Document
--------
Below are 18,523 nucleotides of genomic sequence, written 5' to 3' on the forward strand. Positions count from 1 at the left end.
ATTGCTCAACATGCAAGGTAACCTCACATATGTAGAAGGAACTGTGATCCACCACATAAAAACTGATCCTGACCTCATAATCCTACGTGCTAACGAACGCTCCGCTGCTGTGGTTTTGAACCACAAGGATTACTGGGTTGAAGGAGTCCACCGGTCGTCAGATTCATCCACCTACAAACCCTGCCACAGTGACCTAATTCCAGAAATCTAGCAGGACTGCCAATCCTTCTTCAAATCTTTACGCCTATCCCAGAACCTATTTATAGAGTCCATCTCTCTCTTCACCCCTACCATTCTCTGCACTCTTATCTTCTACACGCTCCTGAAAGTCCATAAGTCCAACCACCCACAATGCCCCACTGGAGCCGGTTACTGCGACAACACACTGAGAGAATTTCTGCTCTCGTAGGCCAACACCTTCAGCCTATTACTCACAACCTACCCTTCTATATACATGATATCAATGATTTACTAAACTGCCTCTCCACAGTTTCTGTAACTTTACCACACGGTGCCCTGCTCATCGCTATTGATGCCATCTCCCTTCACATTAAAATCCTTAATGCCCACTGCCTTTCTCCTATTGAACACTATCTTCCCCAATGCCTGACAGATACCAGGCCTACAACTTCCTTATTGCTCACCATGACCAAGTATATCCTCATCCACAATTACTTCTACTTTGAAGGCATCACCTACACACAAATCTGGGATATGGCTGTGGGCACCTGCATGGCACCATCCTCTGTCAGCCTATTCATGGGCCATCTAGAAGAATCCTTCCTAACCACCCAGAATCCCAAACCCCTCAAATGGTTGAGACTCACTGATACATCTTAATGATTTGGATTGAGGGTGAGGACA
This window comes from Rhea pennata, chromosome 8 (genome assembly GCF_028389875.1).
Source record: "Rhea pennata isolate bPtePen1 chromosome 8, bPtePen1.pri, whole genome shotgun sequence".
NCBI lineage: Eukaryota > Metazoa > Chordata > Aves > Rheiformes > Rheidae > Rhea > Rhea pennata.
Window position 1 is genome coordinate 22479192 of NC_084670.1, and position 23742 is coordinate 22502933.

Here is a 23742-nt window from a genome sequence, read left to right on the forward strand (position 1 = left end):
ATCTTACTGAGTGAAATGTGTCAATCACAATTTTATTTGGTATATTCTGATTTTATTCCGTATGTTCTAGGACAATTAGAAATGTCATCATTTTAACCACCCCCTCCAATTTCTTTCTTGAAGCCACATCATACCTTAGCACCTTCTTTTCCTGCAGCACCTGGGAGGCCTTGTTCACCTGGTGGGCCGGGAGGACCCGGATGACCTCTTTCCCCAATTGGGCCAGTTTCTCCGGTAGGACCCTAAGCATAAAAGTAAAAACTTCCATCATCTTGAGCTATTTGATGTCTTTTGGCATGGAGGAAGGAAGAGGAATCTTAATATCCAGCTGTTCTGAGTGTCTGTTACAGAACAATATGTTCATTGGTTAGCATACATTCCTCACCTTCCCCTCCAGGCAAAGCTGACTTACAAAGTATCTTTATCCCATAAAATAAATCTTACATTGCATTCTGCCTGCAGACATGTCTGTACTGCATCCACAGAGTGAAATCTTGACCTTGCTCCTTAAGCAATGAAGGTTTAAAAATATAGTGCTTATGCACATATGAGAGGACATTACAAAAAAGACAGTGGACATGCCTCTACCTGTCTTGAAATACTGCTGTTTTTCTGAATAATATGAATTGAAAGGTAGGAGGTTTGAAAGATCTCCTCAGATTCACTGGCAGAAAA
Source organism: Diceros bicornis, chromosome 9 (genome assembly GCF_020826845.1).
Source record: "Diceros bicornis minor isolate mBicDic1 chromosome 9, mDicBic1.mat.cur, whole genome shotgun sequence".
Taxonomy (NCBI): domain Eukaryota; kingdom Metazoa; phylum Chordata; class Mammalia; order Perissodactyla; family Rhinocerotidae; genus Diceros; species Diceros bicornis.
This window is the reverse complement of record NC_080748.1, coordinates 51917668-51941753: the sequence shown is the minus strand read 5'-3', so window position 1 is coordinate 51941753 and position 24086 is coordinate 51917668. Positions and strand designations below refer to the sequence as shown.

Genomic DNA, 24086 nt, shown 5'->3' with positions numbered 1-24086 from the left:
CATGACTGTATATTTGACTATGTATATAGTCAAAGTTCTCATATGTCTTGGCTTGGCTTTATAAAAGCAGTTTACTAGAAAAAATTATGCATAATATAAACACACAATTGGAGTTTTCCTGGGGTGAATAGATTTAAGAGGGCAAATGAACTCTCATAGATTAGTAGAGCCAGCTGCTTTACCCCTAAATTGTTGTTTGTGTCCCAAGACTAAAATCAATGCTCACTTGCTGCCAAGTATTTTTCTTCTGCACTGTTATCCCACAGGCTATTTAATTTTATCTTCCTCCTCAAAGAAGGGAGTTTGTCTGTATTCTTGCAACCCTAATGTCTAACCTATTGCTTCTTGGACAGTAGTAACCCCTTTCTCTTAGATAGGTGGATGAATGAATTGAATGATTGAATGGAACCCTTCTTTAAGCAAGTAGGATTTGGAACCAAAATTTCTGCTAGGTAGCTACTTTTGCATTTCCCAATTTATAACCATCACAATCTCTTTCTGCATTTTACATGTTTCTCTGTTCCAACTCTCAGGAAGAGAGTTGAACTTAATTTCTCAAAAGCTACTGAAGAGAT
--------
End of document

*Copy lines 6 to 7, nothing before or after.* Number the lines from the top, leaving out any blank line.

Window position 1 is genome coordinate 22479192 of NC_084670.1, and position 23742 is coordinate 22502933.

Here is a 23742-nt window from a genome sequence, read left to right on the forward strand (position 1 = left end):